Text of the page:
As had been the case with Christian Gerhaher and Bernarda Fink, Prégardien had a music stand at his side, with copies of the texts, which he was able to consult occasionally without breaking the dramatic concentration. The necessity for this aid was shown in the first of the three encores, Philine’s “Singet nicht in Trauertone” from Schumann’s collection of Wilhelm Meister lieder. The encores had apparently not been included on the stand, because Prégardien did indeed forget the words to one of the verses, to which Gees cheerfully prompted him from the piano and the song continued without interruption. This illustration of the respectful and highly comfortable relationship between Prégardien and Gees, and indeed between the artists and the Schubertiade audiences, echoed a similar moment near the end of the first half of the program, where Gees accidentally turned two pages of music and launched into “Jägers Abendlied” when Prégardien was expecting to sing “Die Liebe”. Prégardien turned to him with a quizzical expression, Gees stopped playing, and the omission was rectified. It’s possible that there was some further unexplained confusion, as, after the final song listed on the program, Prégardien turned to the pianist again as if to ask “isn’t there another song”, and Gees gestured in the negative, indicating that the first half was over.
Unfazed by the slipup on “Singet nicht”, the artists presented two more encores. The first of these was Liszt’s setting of “Es war ein König in Thule”, which would almost certainly have annoyed Goethe, who preferred more folklike settings of his poetry to begin with, and would especially have disliked such a dramatic version of Gretchen’s folk song from Faust. The final encore was begun after a curtain call at which the pianist carried no music, creating a bit of a surprise when he sat down to play—so the opening measures of Schubert’s “Erlkönig”, were at once startling and highly logical. Once again Prégardien created the three characters, the Elf King being delineated by Schubert’s switch into major key, as contrasted with Loewe’s use of a nursery-rhyme-inspired melody to speak the boy’s language. And Gees—well, it was as if he were out to show us that he could play Schubert’s “Erlkönig” with his eyes closed, which he proceeded to do (there was one spot that sounded a little different to me than what I’ve heard before, but he carried it off). After this exceptionally high quality party piece, we knew better than to expect anything to top it, so the applause, while appreciative, lost the urgent quality that hopes to wring another song from the performers, bringing the evening to a happy close.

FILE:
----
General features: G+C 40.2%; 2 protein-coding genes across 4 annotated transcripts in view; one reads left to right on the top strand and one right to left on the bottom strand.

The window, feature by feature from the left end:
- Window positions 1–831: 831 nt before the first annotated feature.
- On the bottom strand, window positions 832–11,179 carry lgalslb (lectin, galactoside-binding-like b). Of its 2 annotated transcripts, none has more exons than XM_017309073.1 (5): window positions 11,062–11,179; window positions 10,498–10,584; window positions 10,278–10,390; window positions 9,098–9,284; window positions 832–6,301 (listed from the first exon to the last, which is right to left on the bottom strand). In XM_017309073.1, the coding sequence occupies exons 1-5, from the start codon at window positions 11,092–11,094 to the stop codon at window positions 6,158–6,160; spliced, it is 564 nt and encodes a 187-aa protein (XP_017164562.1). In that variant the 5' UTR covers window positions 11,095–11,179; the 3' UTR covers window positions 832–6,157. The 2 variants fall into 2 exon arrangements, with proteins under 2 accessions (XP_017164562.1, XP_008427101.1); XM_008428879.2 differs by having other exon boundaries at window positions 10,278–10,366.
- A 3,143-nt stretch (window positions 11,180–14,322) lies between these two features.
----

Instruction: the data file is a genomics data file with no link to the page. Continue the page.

FRANZ SCHUBERT (1797–1828)
Wandrers Nachtlied I, D 224; Rastlose Liebe, D 138; Am Flusse, D 160; An Schwager Kronos, D 369; An die Türen will ich schleichen, D 479; An den Mond, D 259; Ganymed, D 544
Willkommen und Abschied, D 767; Schäfers Klagelied, D 121; Versunken, D 715; Erster Verlust, D 226; Die Liebe, D 210; Jägers Abendlied, D 368
– Pause –
FRANZ LISZT Freudvoll und leidvoll (2. Fassung); CARL LOEWE Lynceus, der Türmer, auf Fausts Sternwarte singend, op. 9/VIII/3; LUDWIG VAN BEETHOVEN Wonne der Wehmut, op. 83/1; HUGO WOLF Phänomen; BEETHOVEN Neue Liebe, neues Leben, op. 75/
WOLF Blumengruß, Ganymed; EDVARD GRIEG Zur Rosenzeit, op. 48/; LISZT Der du von dem Himmel bist (1. Fassung); LOEWE Erlkönig, op. 1/3; SCHUBERT Wanderers Nachtlied II, D 768
ROBERT SCHUMANN (1810–1856) Singet nicht in Trauertönen, op. 98/7; LISZT Es war ein König in Thule; FRANZ SCHUBERT Erlkönig, D 328